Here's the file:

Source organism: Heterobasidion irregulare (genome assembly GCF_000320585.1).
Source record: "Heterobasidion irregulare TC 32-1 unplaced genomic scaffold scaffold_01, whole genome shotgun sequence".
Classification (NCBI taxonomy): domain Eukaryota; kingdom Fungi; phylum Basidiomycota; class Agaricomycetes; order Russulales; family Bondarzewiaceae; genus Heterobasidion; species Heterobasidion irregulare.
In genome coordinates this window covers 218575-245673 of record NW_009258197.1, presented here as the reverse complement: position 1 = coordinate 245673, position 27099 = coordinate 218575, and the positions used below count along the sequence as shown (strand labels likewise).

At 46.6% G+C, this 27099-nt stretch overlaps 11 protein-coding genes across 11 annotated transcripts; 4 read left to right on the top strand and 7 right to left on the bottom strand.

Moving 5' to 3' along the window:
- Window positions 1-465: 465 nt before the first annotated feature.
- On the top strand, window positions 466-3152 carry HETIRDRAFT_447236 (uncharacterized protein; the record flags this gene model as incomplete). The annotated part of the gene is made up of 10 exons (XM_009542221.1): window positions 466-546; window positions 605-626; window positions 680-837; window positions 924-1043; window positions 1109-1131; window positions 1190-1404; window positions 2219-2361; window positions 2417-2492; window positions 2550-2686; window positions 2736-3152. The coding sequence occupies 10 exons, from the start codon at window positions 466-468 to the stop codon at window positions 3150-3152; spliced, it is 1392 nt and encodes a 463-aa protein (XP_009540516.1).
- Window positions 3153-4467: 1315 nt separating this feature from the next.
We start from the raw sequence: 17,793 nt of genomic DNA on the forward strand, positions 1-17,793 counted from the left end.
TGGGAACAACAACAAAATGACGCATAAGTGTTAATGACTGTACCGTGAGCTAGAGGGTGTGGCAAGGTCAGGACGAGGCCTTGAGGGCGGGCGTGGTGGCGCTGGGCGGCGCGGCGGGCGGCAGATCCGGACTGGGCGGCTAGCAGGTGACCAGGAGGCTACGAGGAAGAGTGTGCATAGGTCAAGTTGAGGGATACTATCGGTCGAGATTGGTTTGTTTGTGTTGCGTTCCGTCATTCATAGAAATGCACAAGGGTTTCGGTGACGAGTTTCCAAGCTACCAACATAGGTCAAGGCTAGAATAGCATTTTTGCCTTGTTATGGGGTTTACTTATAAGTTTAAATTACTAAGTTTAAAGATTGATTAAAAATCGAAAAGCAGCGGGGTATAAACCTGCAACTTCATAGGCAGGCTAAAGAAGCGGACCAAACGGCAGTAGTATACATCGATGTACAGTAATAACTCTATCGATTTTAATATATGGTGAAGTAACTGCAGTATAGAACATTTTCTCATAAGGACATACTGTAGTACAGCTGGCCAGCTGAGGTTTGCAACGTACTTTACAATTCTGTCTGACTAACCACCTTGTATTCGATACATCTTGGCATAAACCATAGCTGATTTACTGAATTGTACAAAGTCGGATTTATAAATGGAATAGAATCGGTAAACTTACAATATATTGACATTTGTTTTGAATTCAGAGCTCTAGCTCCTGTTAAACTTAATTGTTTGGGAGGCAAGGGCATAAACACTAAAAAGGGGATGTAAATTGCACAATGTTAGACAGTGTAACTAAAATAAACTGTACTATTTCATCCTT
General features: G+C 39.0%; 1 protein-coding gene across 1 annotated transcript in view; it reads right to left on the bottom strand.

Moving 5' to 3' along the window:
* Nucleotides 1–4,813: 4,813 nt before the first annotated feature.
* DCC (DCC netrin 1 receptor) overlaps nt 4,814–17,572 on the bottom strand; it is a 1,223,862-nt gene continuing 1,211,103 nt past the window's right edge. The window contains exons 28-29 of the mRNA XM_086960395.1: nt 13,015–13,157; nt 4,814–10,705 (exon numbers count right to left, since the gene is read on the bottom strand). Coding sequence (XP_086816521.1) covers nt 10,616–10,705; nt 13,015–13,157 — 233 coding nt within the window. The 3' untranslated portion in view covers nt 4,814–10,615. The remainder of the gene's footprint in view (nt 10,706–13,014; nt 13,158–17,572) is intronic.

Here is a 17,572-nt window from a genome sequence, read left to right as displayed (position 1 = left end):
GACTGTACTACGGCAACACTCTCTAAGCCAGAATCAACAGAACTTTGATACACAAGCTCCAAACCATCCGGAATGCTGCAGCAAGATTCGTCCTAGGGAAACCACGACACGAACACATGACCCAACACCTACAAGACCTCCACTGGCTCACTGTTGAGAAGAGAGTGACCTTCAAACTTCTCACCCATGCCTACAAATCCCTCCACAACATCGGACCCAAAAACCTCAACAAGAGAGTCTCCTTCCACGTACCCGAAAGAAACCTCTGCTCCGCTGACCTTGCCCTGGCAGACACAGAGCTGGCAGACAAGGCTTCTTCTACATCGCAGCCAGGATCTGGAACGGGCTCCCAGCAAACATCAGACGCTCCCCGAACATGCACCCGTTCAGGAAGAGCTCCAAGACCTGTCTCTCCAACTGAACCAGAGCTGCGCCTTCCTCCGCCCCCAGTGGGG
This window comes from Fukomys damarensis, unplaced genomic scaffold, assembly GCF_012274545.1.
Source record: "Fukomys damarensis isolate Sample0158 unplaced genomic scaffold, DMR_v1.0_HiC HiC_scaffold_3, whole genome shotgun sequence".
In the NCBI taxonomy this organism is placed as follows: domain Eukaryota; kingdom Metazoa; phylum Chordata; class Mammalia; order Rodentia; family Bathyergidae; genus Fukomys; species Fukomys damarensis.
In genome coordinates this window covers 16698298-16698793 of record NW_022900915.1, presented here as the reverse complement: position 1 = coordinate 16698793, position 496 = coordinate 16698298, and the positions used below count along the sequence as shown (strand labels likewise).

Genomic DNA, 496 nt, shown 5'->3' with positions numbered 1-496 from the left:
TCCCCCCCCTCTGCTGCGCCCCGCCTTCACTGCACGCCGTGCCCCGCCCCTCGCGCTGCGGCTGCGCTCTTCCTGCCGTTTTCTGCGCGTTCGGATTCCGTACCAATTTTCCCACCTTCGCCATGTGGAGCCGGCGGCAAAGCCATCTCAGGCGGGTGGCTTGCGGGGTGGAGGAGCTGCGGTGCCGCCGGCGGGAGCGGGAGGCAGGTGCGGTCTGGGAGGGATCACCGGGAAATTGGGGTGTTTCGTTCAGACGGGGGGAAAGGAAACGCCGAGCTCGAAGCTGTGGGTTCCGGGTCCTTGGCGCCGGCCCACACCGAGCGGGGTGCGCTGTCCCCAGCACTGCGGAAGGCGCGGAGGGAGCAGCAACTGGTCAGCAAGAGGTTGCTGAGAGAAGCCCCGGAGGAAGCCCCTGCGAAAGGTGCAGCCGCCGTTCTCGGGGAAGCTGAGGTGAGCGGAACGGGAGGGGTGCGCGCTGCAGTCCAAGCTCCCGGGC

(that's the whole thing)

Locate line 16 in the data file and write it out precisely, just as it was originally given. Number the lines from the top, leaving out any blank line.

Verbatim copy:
Here is a 17,572-nt window from a genome sequence, read left to right as displayed (position 1 = left end):